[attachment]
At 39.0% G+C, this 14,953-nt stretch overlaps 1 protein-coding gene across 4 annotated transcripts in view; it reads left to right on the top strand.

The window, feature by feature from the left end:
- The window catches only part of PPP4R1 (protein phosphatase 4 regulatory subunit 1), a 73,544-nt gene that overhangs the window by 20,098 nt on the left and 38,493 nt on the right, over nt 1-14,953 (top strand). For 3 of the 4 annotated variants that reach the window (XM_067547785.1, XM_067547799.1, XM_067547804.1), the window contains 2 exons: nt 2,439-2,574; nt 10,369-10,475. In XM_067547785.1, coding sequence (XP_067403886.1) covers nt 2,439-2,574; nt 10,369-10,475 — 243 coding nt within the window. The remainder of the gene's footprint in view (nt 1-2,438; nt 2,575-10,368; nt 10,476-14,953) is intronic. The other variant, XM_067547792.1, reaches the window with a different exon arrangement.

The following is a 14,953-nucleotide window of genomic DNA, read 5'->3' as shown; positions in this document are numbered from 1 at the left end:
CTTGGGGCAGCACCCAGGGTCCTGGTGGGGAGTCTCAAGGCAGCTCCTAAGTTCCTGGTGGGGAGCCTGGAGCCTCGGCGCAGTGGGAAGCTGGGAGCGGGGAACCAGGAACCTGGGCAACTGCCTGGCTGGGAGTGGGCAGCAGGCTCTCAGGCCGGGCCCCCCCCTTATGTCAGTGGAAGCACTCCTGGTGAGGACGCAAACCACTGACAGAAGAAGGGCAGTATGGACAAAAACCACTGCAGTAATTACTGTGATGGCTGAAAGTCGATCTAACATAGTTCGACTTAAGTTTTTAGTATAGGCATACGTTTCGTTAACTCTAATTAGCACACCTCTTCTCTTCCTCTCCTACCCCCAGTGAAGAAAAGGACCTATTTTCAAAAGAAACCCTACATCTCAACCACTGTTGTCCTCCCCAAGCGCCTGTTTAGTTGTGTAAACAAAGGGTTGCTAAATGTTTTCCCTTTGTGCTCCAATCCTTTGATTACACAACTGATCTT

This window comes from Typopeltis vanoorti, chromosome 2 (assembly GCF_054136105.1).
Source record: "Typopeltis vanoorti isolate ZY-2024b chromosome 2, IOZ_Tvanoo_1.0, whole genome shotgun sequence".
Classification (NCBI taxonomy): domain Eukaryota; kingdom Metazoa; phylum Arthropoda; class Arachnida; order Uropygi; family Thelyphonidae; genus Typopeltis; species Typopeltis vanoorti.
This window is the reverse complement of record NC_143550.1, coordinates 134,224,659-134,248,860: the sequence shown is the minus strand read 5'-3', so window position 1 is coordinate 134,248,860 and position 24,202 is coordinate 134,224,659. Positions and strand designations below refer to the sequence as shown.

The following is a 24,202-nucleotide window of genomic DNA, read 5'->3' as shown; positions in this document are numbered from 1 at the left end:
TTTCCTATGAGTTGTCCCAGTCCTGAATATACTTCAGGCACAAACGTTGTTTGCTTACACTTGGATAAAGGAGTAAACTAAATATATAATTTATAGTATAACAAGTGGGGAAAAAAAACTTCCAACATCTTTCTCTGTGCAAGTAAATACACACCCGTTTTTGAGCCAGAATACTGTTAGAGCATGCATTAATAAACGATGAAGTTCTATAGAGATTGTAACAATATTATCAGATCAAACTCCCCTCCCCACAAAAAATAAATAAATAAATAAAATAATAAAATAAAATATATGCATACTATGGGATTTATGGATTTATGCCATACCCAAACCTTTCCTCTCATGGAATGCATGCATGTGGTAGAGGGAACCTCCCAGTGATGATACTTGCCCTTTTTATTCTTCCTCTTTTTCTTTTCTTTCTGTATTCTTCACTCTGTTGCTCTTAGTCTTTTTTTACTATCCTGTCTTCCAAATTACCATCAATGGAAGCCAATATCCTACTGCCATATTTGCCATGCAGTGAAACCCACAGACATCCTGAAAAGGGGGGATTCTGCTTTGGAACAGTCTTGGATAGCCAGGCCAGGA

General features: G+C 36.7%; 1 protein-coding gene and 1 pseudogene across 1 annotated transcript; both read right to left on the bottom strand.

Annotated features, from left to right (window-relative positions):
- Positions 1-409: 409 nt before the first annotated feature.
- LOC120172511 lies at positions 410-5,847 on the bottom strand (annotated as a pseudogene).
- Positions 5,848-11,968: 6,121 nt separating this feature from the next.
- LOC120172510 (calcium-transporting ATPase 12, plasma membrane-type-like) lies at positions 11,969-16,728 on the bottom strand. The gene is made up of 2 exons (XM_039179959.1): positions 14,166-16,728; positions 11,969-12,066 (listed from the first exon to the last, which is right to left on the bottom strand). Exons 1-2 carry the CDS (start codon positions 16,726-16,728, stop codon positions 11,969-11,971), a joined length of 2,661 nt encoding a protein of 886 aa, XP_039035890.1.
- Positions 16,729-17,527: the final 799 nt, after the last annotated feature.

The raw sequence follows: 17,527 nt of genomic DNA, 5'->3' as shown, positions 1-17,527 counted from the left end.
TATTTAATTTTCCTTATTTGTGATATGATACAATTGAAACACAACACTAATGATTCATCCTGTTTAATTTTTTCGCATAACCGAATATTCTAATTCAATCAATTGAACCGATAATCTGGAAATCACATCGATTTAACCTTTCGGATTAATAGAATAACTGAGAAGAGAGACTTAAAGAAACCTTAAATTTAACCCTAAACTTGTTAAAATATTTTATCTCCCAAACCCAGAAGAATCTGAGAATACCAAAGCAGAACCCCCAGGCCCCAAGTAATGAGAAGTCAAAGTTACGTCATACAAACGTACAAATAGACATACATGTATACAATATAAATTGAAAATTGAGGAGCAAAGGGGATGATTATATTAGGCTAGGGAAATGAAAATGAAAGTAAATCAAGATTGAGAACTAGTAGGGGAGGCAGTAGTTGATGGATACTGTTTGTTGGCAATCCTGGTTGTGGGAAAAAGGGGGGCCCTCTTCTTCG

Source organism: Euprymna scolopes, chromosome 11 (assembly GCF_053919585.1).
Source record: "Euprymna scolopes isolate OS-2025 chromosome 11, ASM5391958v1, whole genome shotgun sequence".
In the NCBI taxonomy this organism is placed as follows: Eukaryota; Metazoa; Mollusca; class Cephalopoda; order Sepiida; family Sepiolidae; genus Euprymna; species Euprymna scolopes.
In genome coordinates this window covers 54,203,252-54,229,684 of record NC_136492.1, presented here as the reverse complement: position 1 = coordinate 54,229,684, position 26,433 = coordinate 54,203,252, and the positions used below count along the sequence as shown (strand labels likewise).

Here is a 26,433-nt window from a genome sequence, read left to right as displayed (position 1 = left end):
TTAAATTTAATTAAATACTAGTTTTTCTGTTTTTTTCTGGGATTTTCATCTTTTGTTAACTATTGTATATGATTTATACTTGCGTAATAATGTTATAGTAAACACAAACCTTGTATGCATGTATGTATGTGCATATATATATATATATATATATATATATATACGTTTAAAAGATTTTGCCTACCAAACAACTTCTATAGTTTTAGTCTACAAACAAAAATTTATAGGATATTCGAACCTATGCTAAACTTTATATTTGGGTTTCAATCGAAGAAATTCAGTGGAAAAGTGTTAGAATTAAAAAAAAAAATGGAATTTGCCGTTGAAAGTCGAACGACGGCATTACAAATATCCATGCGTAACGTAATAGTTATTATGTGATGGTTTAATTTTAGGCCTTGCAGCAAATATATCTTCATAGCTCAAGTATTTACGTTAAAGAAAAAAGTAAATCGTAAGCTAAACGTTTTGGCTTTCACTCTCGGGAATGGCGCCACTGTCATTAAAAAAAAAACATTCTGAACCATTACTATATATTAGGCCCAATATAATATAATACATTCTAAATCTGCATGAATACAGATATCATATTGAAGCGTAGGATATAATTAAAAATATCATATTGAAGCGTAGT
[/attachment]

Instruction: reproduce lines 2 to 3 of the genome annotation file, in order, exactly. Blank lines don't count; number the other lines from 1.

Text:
The window, feature by feature from the left end:
- The window catches only part of PPP4R1 (protein phosphatase 4 regulatory subunit 1), a 73,544-nt gene that overhangs the window by 20,098 nt on the left and 38,493 nt on the right, over nt 1-14,953 (top strand). For 3 of the 4 annotated variants that reach the window (XM_067547785.1, XM_067547799.1, XM_067547804.1), the window contains 2 exons: nt 2,439-2,574; nt 10,369-10,475. In XM_067547785.1, coding sequence (XP_067403886.1) covers nt 2,439-2,574; nt 10,369-10,475 — 243 coding nt within the window. The remainder of the gene's footprint in view (nt 1-2,438; nt 2,575-10,368; nt 10,476-14,953) is intronic. The other variant, XM_067547792.1, reaches the window with a different exon arrangement.